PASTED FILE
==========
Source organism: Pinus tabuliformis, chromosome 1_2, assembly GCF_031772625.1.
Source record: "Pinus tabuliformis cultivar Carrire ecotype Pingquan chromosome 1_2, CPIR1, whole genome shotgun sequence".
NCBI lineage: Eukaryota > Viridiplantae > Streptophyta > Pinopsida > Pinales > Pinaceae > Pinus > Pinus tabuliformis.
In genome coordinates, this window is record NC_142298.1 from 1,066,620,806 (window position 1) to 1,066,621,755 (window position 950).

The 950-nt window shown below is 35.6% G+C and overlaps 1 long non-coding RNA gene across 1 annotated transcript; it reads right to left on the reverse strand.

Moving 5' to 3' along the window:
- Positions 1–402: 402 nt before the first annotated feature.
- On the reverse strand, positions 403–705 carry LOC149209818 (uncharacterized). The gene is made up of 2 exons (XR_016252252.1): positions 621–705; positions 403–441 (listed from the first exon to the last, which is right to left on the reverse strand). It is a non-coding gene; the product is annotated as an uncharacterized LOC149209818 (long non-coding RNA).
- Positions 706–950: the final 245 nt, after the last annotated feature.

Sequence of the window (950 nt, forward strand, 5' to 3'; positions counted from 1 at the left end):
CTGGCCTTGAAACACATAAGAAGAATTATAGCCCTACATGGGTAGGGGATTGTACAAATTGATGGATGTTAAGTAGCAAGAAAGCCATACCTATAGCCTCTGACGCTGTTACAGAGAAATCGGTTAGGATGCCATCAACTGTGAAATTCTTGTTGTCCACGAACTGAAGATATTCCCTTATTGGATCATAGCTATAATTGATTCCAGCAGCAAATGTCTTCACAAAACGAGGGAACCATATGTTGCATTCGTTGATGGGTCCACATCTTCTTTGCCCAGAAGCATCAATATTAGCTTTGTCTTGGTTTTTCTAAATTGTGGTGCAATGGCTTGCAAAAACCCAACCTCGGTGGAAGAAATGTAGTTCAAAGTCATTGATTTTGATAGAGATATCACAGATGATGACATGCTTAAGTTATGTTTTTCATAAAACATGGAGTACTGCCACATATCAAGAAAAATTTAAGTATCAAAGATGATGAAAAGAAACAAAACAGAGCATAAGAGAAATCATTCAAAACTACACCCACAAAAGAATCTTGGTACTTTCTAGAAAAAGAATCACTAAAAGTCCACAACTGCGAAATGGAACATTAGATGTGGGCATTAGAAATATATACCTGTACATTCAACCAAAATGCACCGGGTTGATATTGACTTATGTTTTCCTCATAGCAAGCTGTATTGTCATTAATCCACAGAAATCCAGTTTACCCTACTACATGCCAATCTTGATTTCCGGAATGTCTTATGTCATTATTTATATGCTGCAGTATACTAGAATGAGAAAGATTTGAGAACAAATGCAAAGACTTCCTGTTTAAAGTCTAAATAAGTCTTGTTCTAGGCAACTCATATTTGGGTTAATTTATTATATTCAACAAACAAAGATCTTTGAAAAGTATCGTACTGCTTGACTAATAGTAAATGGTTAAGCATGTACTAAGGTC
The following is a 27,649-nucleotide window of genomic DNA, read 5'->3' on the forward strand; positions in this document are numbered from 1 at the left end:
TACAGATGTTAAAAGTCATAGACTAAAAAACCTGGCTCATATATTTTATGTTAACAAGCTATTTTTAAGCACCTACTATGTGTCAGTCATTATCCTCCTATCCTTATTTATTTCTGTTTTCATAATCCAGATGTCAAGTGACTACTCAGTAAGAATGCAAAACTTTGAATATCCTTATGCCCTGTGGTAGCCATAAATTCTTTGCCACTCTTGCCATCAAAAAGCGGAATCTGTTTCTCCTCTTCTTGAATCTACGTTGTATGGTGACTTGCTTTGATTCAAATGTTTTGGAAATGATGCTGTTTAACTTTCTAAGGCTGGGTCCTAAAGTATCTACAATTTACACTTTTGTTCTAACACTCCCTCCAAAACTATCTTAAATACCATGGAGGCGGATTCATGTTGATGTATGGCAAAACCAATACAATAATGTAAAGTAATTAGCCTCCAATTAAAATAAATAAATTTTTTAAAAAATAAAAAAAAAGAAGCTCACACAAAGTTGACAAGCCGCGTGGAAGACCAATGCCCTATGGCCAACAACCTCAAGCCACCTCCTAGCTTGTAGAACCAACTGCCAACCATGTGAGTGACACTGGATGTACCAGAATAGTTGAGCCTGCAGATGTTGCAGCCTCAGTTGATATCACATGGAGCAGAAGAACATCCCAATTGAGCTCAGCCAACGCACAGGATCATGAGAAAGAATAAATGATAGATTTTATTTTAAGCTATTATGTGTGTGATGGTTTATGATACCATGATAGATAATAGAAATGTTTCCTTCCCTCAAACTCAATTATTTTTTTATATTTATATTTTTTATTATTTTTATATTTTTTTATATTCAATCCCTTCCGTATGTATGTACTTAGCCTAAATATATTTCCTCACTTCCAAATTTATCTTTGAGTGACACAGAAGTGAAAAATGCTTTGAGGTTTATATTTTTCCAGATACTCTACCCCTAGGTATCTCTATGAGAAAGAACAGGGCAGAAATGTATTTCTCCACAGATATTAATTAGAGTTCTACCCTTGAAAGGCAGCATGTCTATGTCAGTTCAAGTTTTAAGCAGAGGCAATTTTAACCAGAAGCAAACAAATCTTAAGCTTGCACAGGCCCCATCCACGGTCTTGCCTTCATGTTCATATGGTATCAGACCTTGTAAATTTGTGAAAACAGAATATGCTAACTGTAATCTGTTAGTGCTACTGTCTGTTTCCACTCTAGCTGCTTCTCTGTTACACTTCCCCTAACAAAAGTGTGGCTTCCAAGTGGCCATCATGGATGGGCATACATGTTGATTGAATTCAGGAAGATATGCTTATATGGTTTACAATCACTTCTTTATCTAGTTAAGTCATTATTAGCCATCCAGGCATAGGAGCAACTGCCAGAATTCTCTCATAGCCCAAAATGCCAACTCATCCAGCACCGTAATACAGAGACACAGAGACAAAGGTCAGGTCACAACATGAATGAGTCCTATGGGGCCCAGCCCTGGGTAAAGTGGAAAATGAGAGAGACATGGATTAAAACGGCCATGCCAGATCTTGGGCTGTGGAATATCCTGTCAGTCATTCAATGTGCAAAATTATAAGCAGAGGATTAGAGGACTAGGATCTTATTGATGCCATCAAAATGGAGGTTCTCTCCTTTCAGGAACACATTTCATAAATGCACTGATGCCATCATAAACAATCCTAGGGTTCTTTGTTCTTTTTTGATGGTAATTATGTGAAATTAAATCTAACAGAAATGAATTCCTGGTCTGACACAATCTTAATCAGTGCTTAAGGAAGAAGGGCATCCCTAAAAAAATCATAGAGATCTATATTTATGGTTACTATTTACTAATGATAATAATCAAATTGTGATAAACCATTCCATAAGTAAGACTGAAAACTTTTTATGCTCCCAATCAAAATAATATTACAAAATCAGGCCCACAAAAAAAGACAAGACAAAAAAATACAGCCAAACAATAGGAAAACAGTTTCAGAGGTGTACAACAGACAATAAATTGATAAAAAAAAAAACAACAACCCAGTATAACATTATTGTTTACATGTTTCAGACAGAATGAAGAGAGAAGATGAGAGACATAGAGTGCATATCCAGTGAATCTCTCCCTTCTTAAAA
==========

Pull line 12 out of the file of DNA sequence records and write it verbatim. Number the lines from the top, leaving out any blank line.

The following is a 27,649-nucleotide window of genomic DNA, read 5'->3' on the forward strand; positions in this document are numbered from 1 at the left end: